Pre-implantation genetic diagnosis of 199 eight-celled embryos has resulted in the birth of five saviour siblings, an IVF clinic in Chicago has announced. Writing in the Journal of the American Medical Association, Dr Yuri Verlinsky says that tissue from the babies will be used for treatment of siblings with acute lymphoid leukaemia, acute myeloid leukaemia or Diamond-Blackfam anaemia. Of the five babies, only one has actually saved a sibling. Three of the affected siblings are in remission -- although they may need stem cell transplants later.
Dr Verlinsky dismissed misgivings about the ethics of creating babies to serve as medical treatments. "It offers the opportunity to save the life of an existing child with an otherwise untreatable disorder and allows couples to avoid confronting the difficulties of prenatal diagnosis for [antigen] typing in mid-pregnancy, with selective abortion of foetuses who are poorly matched with the affected child," he wrote in the JAMA.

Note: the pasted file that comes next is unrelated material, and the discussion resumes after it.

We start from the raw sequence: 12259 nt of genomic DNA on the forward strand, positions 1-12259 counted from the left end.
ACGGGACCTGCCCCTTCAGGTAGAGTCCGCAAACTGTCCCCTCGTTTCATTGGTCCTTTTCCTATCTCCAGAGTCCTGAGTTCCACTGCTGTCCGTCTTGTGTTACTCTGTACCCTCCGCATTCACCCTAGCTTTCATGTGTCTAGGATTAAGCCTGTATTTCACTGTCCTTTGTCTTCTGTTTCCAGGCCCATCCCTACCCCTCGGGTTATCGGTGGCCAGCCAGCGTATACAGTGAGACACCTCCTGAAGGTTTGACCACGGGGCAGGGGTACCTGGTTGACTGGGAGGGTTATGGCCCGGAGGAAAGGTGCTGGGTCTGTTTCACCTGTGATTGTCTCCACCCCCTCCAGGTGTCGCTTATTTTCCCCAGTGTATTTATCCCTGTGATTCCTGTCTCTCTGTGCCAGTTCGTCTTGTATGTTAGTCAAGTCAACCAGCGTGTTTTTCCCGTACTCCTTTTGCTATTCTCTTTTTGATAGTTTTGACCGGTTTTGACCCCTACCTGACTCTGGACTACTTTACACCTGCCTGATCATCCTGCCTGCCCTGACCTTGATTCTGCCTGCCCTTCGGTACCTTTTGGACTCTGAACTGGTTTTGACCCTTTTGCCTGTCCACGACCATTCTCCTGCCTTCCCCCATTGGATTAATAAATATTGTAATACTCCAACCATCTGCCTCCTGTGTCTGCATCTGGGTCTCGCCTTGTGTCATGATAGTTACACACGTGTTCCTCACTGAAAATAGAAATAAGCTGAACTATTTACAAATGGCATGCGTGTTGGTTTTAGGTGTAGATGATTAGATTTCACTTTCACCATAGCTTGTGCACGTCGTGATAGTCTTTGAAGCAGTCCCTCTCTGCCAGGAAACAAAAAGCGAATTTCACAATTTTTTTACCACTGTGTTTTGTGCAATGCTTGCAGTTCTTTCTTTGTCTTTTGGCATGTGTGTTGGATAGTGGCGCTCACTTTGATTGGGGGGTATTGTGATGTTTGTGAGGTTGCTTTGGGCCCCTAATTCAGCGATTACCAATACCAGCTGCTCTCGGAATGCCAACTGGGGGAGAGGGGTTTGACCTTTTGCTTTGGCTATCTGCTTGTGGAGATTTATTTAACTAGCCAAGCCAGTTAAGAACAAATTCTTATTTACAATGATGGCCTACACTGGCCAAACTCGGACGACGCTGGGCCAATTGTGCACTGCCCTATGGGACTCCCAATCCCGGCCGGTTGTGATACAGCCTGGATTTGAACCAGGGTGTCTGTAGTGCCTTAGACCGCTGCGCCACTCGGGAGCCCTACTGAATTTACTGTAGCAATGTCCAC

A recent survey by the Genetics and Public Policy Center at Johns Hopkins University appears to show that Americans would support "saviour siblings". "There is strong support for using these technologies when there is a health benefit, even when that benefit is for another person," said Kathy Hudson, the director of the Center. However, an unrelated survey by Public Agenda Alert about US attitudes towards cloning points out that people are often ignorant of the details of medical research and the level of support for new developments depends heavily on the wording of pollsters' questions.
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